(b) going into a mommy track limbo, or

(c) sacrificing an unreasonable amount of time with their newborn.  

Yes, this is an issue that faces both mommies and daddies in law, but the biological reality remains that although an uber-dedicated father-to-be big law associate might even miss his child's birth, that option is frankly never possible for even the most overly dedicated expectant lawyer mom.

 

Posted by Andrea Boyack on August 17, 2015 at 10:19 PM in Culture, Gender, Life of Law Schools, Workplace Law | Permalink | Comments (9)

Tuesday, August 11, 2015

Kids Today (or "I don't know about you, but I'm feeling 22")

Friends who are not law professors are under the mistaken impression that since I spend so much time with law students, I must feel young and hip. To the contrary, I find that each passing year highlights in clearer relief the true generation gap between the fresh new 1Ls and myself.  In case you too are wondering why it is sometimes hard to connect culturally to today’s “Millennial” students, here’s a little bit of info about the personal cultural context of a typical 1L, starting law school this month.  For sake of this fact-based hypothetical, we’ll call her the “reasonable law student” (RLS) and assume that she is 22 years old.

  • World/National Events Context:
    • Childhood: RLS was born in 1993, the year that Czechoslovakia broke apart, Ruth Bader Ginsburg was appointed to the Supreme Court, and Bill Clinton instituted a “don’t ask, don’t tell” policy for homosexuality in the military. When RLS was 2, her parents watched the OJ Simpson trial and the Oklahoma City bombing on TV.  RLS started kindergarten in 1998, just as the Clinton-Lewinsky scandal was winding down (and 4-year-old RLS had probably been kept in the dark about the finer points of Clinton’s “relations” with “that woman”).  RLS has no memory of any Y2K worries, since these were all proven to be for naught by the time she turned 7.  RLS may not have even noticed the terrorist attacks of September 11th – after all, she was only 8 at the time.  Her parents may have lost a bundle from the Enron bankruptcy or the dotcom bubble/bust, but this happened when RLS was just 9. Gay marriage began to be legalized by states (starting with MA) when RLS was 11.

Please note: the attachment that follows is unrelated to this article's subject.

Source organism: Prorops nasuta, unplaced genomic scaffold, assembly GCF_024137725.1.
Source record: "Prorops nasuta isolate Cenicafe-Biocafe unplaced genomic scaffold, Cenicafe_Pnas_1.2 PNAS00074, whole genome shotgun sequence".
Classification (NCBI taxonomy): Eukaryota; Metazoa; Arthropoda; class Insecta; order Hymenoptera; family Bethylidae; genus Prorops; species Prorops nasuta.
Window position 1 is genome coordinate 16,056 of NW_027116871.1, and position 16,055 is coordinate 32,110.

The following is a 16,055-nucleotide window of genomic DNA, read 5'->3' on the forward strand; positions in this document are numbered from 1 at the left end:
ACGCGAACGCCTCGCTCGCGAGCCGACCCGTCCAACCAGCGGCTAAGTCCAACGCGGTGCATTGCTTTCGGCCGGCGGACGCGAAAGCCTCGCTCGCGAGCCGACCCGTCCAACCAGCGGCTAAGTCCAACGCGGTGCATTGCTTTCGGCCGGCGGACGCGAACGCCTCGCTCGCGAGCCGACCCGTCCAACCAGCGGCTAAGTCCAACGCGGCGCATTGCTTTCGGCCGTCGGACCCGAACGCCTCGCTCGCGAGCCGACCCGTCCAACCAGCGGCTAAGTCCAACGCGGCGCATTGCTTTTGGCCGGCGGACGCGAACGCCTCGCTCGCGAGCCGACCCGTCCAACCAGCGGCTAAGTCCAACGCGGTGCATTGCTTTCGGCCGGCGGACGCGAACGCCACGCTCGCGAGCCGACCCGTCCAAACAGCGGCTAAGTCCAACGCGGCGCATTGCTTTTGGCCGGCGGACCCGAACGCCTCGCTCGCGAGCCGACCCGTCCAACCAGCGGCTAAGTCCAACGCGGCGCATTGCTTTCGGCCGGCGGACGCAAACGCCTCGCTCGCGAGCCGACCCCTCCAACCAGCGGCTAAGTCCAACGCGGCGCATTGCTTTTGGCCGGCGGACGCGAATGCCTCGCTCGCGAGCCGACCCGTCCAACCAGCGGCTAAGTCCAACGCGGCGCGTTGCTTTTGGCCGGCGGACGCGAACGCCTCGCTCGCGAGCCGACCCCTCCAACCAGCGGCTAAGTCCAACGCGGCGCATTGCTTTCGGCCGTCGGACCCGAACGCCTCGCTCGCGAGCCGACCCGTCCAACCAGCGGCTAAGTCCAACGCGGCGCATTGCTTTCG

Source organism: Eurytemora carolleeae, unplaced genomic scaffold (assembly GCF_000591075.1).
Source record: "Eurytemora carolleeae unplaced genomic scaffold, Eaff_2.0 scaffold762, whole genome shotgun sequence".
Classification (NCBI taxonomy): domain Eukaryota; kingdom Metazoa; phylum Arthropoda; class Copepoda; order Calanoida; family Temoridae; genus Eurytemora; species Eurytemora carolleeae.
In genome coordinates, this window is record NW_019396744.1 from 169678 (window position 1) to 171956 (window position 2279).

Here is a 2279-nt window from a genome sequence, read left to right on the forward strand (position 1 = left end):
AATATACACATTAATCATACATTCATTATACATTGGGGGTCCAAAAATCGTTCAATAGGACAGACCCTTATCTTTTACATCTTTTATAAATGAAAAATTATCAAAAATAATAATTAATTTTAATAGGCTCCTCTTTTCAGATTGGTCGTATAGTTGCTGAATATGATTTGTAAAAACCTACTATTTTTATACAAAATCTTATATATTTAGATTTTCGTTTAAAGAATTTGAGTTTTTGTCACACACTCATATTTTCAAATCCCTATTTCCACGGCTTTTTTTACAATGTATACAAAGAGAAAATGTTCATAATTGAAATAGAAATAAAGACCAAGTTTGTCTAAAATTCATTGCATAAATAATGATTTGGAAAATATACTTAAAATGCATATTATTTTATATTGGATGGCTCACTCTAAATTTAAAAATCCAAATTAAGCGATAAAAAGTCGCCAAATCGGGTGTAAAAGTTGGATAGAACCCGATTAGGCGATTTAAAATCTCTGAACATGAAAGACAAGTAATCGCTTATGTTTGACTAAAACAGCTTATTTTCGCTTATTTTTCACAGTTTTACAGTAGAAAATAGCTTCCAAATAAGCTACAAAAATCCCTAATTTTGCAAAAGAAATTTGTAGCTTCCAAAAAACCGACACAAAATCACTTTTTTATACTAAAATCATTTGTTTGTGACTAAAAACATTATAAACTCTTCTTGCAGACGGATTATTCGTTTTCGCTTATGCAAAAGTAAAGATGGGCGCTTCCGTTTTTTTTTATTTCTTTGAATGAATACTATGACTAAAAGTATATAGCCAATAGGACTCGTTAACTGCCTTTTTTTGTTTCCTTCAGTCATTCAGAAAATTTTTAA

• Teenage Years: As a 15-year-old, RLS may have been vaguely aware of the Foreclosure/Financial Crises, and she likely remembers when Barack Obama was sworn in as President when she was 16.  Osama bin Laden was killed in 2011, the year that RLS graduated from high school. The Sandy Hook school shootings occurred while RLS was in college, in 2012.
  • Technology: RLS has never known a world without full use of the Internet and cannot fathom life without click-of-a-button access to unlimited information (reliable and otherwise).  Thus, RLS never has had to dig hard and do tedious research to find out the answer to a nagging question (like, “Where have I seen that actor from Mr. Robot before?” Answer -- in case you were wondering -- is that I previously saw Rami Malek in both the movie Night at the Museum and in the TV series 24.  And, yes, I just took 10 seconds to look that up. You’re welcome.) What a lifetime of having instantaneous, effortless answers to one’s questions does to one’s approach to the study and research of law is a question open to debate.  (Discuss.)

With the Internet as their baseline reality, not only do RLS and her peers lack experience in spending significant time wondering about and questing after unknown facts, but they are also quite used to the public disclosure and discourse of private details of everyone’s life. They’re also used to enhanced government surveillance of its citizens, the Patriot Act, and invasive airport searches by TSA.  

RLS has a vocabulary and life experience that equates with being born in the Internet age, and she is adept at all sorts of social media.  She is used to everyone being available 24/7 and immediate responses to her calls, emails, and texts. RLS has always been able to shop online and have instant access to new software, music, and videos downloaded directly (so much for “shrinkwrap”). 

  • Assumption of Risk? During RLS’s entire life, her parents and the state have mandated that she stay safe by being car-seated, buckled up, and helmeted on a bike.
  • Negotiable Instruments? RLS doesn’t use cash or checks to make purchases. She has always used a plastic card (debit or credit) or her phone to pay for things (maybe she’s even experimented with digital currencies).
  • Environmental Law? RLS grew up worrying about the environment and global warming. For RLS, there have always been hybrid cars, wind farms, and solar panels on buildings and in fields.
  • Labor Law? For RLS, the only significant labor disputes have been professional sports-related.
  • International Law? In RLS’s experience and memory:
    • Prisoners have always been housed at Guantanamo Bay.
    • There has never been Apartheid in South Africa.